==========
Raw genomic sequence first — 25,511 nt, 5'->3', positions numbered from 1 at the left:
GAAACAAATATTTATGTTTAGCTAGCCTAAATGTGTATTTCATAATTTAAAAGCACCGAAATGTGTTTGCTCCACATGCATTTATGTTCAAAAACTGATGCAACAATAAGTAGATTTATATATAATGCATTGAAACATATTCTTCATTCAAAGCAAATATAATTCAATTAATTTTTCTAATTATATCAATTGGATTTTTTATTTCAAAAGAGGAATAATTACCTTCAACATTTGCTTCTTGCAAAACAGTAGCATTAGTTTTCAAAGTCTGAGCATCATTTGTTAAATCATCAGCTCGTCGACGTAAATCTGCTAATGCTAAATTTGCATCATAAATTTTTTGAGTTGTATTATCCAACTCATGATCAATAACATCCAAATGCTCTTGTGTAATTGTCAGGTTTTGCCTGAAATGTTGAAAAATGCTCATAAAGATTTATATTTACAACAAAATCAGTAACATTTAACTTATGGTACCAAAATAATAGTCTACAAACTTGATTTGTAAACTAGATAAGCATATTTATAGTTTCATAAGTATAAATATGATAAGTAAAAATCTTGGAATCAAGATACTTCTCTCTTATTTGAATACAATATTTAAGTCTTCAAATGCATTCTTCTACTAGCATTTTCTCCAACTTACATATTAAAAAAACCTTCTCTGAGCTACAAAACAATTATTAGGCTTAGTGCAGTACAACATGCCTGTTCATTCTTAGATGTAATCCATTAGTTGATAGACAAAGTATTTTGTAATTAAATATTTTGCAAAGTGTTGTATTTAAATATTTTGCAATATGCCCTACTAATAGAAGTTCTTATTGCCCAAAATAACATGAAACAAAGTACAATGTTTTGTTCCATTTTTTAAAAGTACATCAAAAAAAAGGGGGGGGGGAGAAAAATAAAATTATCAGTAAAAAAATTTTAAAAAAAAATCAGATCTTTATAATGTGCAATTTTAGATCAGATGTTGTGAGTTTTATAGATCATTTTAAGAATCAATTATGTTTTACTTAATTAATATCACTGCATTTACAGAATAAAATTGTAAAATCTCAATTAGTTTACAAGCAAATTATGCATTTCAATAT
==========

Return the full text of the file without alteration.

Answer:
Raw genomic sequence first — 25,511 nt, 5'->3', positions numbered from 1 at the left:
GAAACAAATATTTATGTTTAGCTAGCCTAAATGTGTATTTCATAATTTAAAAGCACCGAAATGTGTTTGCTCCACATGCATTTATGTTCAAAAACTGATGCAACAATAAGTAGATTTATATATAATGCATTGAAACATATTCTTCATTCAAAGCAAATATAATTCAATTAATTTTTCTAATTATATCAATTGGATTTTTTATTTCAAAAGAGGAATAATTACCTTCAACATTTGCTTCTTGCAAAACAGTAGCATTAGTTTTCAAAGTCTGAGCATCATTTGTTAAATCATCAGCTCGTCGACGTAAATCTGCTAATGCTAAATTTGCATCATAAATTTTTTGAGTTGTATTATCCAACTCATGATCAATAACATCCAAATGCTCTTGTGTAATTGTCAGGTTTTGCCTGAAATGTTGAAAAATGCTCATAAAGATTTATATTTACAACAAAATCAGTAACATTTAACTTATGGTACCAAAATAATAGTCTACAAACTTGATTTGTAAACTAGATAAGCATATTTATAGTTTCATAAGTATAAATATGATAAGTAAAAATCTTGGAATCAAGATACTTCTCTCTTATTTGAATACAATATTTAAGTCTTCAAATGCATTCTTCTACTAGCATTTTCTCCAACTTACATATTAAAAAAACCTTCTCTGAGCTACAAAACAATTATTAGGCTTAGTGCAGTACAACATGCCTGTTCATTCTTAGATGTAATCCATTAGTTGATAGACAAAGTATTTTGTAATTAAATATTTTGCAAAGTGTTGTATTTAAATATTTTGCAATATGCCCTACTAATAGAAGTTCTTATTGCCCAAAATAACATGAAACAAAGTACAATGTTTTGTTCCATTTTTTAAAAGTACATCAAAAAAAAGGGGGGGGGGAGAAAAATAAAATTATCAGTAAAAAAATTTTAAAAAAAAATCAGATCTTTATAATGTGCAATTTTAGATCAGATGTTGTGAGTTTTATAGATCATTTTAAGAATCAATTATGTTTTACTTAATTAATATCACTGCATTTACAGAATAAAATTGTAAAATCTCAATTAGTTTACAAGCAAATTATGCATTTCAATAT